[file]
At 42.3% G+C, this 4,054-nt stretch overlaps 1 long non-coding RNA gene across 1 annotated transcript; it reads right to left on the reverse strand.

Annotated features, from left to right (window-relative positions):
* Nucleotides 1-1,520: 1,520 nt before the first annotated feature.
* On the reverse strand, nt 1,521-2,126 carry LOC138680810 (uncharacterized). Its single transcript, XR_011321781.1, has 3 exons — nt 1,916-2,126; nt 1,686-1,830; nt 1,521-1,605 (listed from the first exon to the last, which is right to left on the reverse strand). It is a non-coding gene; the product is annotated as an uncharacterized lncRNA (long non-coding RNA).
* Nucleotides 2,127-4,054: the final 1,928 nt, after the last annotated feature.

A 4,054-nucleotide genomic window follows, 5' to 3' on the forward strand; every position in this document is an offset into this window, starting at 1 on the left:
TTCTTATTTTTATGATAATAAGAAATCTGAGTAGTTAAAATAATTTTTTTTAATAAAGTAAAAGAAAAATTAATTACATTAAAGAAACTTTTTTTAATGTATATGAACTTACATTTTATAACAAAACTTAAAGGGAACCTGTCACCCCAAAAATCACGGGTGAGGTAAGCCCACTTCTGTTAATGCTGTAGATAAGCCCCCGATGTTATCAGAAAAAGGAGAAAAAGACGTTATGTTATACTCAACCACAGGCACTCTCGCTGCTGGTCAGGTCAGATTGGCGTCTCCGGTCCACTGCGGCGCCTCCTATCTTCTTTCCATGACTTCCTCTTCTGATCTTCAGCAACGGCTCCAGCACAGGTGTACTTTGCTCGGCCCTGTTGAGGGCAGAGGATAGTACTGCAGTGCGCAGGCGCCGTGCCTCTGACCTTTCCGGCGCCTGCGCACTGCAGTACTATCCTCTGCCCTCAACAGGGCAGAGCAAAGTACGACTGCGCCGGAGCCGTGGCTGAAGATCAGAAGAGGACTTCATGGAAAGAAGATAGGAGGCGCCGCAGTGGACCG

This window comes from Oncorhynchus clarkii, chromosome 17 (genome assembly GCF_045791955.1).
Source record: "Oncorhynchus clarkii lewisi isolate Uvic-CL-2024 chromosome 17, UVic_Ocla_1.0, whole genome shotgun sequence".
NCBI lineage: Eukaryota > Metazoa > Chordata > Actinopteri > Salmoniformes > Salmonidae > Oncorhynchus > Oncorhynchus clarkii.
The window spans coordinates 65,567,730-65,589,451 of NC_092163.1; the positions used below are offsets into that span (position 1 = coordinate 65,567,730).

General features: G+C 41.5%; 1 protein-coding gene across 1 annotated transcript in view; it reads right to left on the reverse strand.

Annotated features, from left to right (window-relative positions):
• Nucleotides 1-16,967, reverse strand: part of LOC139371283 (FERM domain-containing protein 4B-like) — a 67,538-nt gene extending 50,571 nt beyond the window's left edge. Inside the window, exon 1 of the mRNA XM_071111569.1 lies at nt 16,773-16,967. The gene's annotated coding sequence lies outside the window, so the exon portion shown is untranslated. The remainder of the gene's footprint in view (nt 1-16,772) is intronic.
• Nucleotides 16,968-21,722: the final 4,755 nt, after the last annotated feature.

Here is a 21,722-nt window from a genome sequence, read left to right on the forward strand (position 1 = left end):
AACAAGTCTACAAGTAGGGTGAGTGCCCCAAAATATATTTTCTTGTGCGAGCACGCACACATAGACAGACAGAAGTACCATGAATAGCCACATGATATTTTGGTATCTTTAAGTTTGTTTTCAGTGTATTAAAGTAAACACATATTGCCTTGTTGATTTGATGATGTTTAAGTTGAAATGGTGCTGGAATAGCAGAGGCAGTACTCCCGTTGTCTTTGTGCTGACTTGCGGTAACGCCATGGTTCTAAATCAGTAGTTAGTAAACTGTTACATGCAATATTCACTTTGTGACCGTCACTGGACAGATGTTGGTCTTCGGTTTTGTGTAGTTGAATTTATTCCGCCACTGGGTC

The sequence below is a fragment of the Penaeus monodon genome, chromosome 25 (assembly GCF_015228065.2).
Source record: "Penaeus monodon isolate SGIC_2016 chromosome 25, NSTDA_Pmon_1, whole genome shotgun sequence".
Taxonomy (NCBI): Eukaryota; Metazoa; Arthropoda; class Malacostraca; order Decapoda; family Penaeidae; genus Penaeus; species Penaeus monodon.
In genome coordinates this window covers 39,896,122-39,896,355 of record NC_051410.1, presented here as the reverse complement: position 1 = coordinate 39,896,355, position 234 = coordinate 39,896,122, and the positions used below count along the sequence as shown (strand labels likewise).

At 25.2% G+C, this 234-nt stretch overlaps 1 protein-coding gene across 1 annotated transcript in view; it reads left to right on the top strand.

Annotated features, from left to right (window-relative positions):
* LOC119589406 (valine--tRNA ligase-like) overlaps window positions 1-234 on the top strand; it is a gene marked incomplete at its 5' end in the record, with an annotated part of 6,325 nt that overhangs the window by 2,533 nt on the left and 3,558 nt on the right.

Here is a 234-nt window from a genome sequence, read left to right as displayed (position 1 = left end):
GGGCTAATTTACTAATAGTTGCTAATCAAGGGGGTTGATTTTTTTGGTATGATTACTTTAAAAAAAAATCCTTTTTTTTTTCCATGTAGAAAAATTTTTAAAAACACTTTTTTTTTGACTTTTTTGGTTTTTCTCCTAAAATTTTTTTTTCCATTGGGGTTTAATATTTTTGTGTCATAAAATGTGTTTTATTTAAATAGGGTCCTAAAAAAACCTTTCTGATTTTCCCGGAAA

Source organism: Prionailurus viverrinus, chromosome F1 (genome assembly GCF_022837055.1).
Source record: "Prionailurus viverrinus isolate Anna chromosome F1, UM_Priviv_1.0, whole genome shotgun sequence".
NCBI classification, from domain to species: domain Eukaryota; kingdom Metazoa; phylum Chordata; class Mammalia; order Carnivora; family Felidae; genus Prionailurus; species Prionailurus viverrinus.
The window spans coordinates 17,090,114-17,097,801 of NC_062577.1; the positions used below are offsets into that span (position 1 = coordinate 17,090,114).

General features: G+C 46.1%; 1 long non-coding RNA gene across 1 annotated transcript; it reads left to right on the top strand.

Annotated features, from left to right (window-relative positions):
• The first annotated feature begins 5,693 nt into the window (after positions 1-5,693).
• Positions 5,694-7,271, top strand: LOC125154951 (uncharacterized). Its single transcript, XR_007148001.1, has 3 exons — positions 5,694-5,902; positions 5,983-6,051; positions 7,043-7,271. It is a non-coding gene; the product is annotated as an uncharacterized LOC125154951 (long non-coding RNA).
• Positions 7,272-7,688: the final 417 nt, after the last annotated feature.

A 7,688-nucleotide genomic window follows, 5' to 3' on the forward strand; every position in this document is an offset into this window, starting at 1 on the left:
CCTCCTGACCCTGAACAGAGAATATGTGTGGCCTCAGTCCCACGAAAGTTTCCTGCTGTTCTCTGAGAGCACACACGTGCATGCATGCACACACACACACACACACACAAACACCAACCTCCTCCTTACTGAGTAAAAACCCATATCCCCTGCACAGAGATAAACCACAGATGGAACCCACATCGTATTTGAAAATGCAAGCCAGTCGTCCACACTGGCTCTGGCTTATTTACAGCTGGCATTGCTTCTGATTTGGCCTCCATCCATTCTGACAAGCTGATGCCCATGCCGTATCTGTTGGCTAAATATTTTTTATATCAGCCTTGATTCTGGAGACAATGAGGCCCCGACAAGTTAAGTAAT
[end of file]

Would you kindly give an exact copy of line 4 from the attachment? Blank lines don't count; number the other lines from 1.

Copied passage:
* On the reverse strand, nt 1,521-2,126 carry LOC138680810 (uncharacterized). Its single transcript, XR_011321781.1, has 3 exons — nt 1,916-2,126; nt 1,686-1,830; nt 1,521-1,605 (listed from the first exon to the last, which is right to left on the reverse strand). It is a non-coding gene; the product is annotated as an uncharacterized lncRNA (long non-coding RNA).